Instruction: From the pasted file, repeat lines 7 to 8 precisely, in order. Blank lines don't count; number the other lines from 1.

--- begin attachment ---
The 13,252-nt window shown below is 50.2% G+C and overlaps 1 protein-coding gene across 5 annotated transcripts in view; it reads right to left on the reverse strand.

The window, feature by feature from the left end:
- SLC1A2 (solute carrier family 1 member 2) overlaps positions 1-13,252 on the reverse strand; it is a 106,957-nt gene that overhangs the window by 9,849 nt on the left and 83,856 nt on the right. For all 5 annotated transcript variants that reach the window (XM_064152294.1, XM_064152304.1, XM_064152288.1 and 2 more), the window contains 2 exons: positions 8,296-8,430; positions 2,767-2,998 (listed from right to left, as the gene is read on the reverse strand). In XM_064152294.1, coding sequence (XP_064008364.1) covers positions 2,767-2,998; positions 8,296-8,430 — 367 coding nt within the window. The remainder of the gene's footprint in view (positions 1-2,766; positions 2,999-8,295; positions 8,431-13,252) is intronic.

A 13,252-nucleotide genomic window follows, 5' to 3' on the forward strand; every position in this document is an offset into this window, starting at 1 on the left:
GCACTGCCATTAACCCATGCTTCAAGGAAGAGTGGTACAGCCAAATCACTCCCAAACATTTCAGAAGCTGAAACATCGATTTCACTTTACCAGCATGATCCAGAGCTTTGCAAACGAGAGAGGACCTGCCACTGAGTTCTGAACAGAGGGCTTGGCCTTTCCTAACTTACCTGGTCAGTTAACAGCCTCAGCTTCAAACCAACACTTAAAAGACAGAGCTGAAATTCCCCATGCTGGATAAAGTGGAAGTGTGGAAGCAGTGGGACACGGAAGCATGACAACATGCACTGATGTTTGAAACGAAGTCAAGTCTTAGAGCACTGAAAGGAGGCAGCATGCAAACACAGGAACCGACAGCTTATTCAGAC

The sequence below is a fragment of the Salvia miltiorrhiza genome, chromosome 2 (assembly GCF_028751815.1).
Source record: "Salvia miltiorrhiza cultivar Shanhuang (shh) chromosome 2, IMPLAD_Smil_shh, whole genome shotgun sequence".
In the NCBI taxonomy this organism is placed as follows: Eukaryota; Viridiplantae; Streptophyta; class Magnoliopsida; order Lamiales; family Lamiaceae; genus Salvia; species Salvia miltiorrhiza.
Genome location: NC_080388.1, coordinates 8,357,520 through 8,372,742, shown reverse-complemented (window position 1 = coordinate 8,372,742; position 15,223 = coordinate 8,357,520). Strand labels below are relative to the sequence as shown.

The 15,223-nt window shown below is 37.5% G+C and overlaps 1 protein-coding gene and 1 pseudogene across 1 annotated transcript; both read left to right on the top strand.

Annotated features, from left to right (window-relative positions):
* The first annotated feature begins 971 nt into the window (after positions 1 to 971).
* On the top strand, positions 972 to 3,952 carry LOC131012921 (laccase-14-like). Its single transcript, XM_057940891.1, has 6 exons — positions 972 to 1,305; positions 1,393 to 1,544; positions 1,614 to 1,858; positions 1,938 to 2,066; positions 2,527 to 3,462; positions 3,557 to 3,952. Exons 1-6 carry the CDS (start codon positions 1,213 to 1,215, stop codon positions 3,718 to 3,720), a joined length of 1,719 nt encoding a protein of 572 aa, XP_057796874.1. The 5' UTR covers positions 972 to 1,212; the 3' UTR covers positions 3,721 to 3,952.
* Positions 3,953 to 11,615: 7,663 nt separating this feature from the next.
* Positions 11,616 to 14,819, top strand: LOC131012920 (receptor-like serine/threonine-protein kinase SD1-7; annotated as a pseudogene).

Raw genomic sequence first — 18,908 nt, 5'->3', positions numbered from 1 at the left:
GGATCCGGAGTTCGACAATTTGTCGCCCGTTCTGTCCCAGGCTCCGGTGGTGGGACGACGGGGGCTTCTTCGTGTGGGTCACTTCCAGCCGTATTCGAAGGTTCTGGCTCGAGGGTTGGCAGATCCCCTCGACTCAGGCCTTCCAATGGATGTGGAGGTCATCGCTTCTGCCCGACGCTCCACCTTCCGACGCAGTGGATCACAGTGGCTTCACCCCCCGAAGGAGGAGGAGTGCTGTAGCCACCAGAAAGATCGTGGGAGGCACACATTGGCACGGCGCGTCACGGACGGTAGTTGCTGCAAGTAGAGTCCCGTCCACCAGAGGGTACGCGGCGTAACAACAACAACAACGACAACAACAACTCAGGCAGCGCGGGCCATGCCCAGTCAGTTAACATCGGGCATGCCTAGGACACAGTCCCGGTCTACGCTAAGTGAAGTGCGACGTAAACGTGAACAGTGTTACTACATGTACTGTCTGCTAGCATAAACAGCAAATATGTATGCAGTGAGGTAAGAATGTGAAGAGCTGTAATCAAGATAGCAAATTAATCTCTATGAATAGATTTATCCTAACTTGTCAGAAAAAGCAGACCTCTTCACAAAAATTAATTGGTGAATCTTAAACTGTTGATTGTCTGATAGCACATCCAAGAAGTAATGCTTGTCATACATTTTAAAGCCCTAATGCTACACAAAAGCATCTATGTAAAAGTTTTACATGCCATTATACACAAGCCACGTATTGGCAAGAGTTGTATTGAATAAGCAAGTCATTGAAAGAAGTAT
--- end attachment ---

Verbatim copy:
Source record: "Salvia miltiorrhiza cultivar Shanhuang (shh) chromosome 2, IMPLAD_Smil_shh, whole genome shotgun sequence".
In the NCBI taxonomy this organism is placed as follows: Eukaryota; Viridiplantae; Streptophyta; class Magnoliopsida; order Lamiales; family Lamiaceae; genus Salvia; species Salvia miltiorrhiza.